The story of the CHs

I've had the honor of owning several great dogs.

Each one has had his own personality, but has always had one thing in common -- They were great hunters and their first name all started with Ch.

It started with Choby. I got Choby when I was a senior at Texas A&M University.

He was a great dog and a real rouge. He loved to fight, spend days cavorting - and hunt - in that order. He also had a real fetish for killing cats and chasing yard lizards.

Next came Chodney.

Chodney was the "It" dog. He came from Labrador royalty. His grandfather was Super Chief, who was the Lab featured in the Peter's shotgun shell box ad.

He was just gorgeous. Big blocky head, beaver tail and those beautiful brown Labrador eyes. His eyesight and marking memory were legendary.

He was forever cool and suave. My wife called him the Cary Grant of dogs.

In his prime, he could mark six geese anywhere from 200 to 500 yards. He knew where every dead goose was, and he retrieved them in order of distance: The farthest one first and then the next, then the next. In the back of his mind, he wanted the dead ones in the spread (which were closest) to be retrieved by the amateurs. He took the hard ones.

Chodney is the father, grandfather, great grandfather and great great grandfather of all the rest.

After Chodney came Charlie. Charlie was chocolate and that should answer any questions about him. He was just big and goofy. But, God bless him, he was a sweetheart. My oldest daughter, Jennifer, would take him roller blading. He loved pulling her around. She was a bit of a daredevil, so they went really fast. He always knew when she was about to get home, and he would wait for her at the front door ready to go roller blading.

Sadly, Charlie died from mesothelioma. Mesothelioma is a malignant tumor of the covering of the lung or the lining of the pleural and abdominal cavities. It was not a good way to die.

Charlie sired Chester.

Chester loved two things in life: girl dogs and hunting. He loved girl dogs so much that he would, from time to time in the wee hours of the morning, disappear in pursuit of girl dogs instead of jumping in the truck to go hunting.

But he was a great retriever. He could count. If we killed six birds, he would retrieve five. He would come back to the spread knowing all along where the sixth bird was, but pretend not to know.

Then, when he saw some more birds coming, he would get excited and run get the sixth bird and then wait for the next volley.

Chester met his demise when he decided to take his new son, Chapman, on a walkabout. Probably looking for sweet young things. They were gone for five days. We were frantic and searched and searched. We advertised, distributed signs and called the police. Chester never came home.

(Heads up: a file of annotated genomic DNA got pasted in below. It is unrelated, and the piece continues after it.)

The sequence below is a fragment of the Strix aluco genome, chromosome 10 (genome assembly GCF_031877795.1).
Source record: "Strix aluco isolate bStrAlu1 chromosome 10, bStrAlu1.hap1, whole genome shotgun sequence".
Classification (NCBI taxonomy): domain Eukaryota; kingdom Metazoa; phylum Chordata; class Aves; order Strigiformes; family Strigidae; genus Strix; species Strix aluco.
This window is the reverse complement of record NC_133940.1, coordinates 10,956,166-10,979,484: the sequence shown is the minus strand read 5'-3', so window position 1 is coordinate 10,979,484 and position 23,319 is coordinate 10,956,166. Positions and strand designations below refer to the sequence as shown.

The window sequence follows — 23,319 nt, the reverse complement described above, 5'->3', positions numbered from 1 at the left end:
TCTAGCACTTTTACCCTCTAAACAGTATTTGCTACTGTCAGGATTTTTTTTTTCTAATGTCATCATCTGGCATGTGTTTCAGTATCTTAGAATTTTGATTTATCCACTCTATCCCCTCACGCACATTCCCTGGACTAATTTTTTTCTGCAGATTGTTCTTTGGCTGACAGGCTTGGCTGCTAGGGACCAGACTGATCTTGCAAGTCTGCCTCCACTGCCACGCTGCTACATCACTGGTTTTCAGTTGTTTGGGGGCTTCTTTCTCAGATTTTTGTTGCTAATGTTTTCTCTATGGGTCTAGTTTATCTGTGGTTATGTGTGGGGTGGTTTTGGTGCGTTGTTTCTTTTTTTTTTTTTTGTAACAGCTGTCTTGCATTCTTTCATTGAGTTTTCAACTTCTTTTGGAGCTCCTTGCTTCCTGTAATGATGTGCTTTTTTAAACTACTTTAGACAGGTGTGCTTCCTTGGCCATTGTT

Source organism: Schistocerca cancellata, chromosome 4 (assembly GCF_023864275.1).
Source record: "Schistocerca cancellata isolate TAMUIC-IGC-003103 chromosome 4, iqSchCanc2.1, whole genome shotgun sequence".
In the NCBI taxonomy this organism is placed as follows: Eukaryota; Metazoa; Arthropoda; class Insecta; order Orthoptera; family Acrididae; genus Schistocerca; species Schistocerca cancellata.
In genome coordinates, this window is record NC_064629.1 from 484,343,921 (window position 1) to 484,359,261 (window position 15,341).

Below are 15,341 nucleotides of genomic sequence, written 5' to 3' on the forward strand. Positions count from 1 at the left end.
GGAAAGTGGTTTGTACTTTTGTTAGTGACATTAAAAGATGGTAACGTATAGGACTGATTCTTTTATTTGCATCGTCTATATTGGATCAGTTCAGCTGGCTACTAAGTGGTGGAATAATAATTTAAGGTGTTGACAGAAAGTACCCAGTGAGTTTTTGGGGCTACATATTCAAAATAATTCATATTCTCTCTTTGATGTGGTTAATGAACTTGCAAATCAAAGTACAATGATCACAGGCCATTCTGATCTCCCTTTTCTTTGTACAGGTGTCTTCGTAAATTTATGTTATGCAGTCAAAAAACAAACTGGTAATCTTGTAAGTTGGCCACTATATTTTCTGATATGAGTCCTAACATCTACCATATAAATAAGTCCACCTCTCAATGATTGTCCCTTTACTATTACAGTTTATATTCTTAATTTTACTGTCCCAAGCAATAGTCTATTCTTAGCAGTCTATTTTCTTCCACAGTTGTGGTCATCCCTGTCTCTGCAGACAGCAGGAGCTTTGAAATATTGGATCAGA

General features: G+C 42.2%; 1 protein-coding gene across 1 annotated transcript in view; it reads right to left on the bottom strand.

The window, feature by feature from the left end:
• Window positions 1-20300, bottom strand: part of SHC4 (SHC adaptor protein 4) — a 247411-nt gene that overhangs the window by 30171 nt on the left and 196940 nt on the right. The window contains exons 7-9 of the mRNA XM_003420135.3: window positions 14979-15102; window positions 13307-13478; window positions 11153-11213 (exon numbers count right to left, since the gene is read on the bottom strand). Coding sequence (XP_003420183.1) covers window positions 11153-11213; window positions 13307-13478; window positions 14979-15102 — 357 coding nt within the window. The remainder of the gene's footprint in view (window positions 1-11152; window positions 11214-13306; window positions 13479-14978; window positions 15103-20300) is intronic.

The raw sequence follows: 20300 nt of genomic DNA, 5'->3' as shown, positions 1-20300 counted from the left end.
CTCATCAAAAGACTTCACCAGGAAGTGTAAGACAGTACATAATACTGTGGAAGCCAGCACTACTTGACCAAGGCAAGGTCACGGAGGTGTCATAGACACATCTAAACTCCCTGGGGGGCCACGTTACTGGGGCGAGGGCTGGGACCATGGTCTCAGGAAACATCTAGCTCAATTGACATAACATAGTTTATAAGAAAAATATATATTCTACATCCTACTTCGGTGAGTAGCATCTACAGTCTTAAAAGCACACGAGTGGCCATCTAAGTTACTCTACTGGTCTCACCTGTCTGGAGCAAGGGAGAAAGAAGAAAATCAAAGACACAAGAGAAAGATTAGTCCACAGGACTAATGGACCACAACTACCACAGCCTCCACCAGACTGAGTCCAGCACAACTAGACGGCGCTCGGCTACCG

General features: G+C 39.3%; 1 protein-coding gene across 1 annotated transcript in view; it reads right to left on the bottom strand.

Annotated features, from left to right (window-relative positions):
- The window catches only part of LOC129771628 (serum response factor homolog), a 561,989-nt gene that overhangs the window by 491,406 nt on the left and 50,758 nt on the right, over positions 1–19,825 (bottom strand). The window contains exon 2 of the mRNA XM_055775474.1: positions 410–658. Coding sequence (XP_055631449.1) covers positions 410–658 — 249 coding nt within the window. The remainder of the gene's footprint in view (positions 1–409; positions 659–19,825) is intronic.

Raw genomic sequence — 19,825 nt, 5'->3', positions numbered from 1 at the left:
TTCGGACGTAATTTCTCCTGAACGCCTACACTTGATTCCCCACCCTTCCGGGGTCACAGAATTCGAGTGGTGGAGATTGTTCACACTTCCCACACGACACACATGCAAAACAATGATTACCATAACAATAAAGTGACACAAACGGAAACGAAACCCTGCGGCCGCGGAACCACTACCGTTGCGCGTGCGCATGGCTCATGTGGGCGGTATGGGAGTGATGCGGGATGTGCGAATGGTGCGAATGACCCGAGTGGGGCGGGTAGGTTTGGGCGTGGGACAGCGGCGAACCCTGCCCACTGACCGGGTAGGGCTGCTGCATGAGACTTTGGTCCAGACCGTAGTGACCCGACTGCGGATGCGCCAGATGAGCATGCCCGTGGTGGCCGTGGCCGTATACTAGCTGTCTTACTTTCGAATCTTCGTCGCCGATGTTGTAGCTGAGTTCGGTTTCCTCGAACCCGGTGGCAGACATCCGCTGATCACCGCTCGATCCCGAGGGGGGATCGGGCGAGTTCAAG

But Chapman did. He couldn't tell us where he left his dad, but he was able to find his way home. And from that day forward, Chapman never left our yard again unless given permission.

Chapman possesses unbelievable dog intelligence. Not only did he find his way back home after five days of debauchery with his father, he understands English and reasons through situations.

For example, our friend Nick was living in our garage apartment and had a dog kennel in the yard. He tied the kennel door with a rope as an extra layer of protection to keep his dog inside. That did not deter Chapman. He was able to untie the knot (not chew through it, you understand, but untie it), then unlatch the kennel door and let his friend out to play.

I once lost him in the field, and after looking for him for a while, I went back to get my truck to be able to cover more ground - it was parked more than a mile away - and there he was in the front seat looking at me like, "Where the hell have you been?"

Another time - one of my hunters gave Chapman some water from his water bottle. When the water was all gone, the guy said, "That's all there is, boy. You'll have to find some more somewhere else." Chapman went into one of the other hunters' backpacks, found a water bottle and brought it to the guy.

His hunting skills are equal to his great grandfather's Chodney. He makes unbelievably long retrieves and marks multiple birds just like Chodney.

Retrieving is his passion - his obsession - whether it is a goose, a duck or a training dummy.

Chapman will be nine in June, and his eyesight is failing. He has sired my two new pups - Chandler

and Chance, and one pup, Cheddar, who my good friend Tom Cammack is raising.

Time will tell how these three work out - but they certainly have good genes.




Use BBB or BB shot. 10 gauge is best, but 12 gauge is fine.



Wear something that will keep your backside dry on cold wet ground. Goose hunting is an extreme sport, and you are in the elements - be prepared.



Wear dark or white clothing. Do not wear hunter orange. Unlike deer hunting, we do not need to see each other since we are shooting in the same direction.

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